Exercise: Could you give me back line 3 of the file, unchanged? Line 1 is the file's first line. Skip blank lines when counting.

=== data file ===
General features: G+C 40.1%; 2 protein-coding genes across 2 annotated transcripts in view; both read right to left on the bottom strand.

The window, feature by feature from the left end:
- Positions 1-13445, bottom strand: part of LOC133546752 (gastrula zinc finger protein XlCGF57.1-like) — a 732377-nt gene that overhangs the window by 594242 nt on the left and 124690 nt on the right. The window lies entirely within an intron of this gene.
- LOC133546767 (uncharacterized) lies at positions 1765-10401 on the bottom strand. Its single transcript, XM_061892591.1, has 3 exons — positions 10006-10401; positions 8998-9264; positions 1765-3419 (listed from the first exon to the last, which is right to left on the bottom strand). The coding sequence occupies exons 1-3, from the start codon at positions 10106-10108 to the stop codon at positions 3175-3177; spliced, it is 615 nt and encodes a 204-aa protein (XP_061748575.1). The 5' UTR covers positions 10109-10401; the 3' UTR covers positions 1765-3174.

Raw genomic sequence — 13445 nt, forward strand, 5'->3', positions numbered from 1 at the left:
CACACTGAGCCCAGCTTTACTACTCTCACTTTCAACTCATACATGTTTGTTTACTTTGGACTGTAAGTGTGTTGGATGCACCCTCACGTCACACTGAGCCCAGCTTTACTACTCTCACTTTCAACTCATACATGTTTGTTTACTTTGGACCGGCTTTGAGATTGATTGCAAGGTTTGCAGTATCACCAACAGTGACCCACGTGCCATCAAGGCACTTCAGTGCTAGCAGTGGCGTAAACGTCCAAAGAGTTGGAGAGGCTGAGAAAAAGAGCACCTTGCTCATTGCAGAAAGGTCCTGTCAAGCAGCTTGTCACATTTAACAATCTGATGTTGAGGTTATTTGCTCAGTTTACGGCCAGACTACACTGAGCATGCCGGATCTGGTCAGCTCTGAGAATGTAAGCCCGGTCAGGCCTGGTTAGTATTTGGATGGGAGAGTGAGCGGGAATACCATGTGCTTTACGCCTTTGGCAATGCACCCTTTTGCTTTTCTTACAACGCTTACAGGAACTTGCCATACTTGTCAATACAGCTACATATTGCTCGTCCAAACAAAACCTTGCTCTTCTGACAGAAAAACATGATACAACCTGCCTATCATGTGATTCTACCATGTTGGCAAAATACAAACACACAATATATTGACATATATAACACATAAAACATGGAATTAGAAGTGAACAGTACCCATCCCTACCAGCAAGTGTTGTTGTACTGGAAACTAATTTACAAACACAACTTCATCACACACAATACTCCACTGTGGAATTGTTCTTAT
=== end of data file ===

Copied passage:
- Positions 1-13445, bottom strand: part of LOC133546752 (gastrula zinc finger protein XlCGF57.1-like) — a 732377-nt gene that overhangs the window by 594242 nt on the left and 124690 nt on the right. The window lies entirely within an intron of this gene.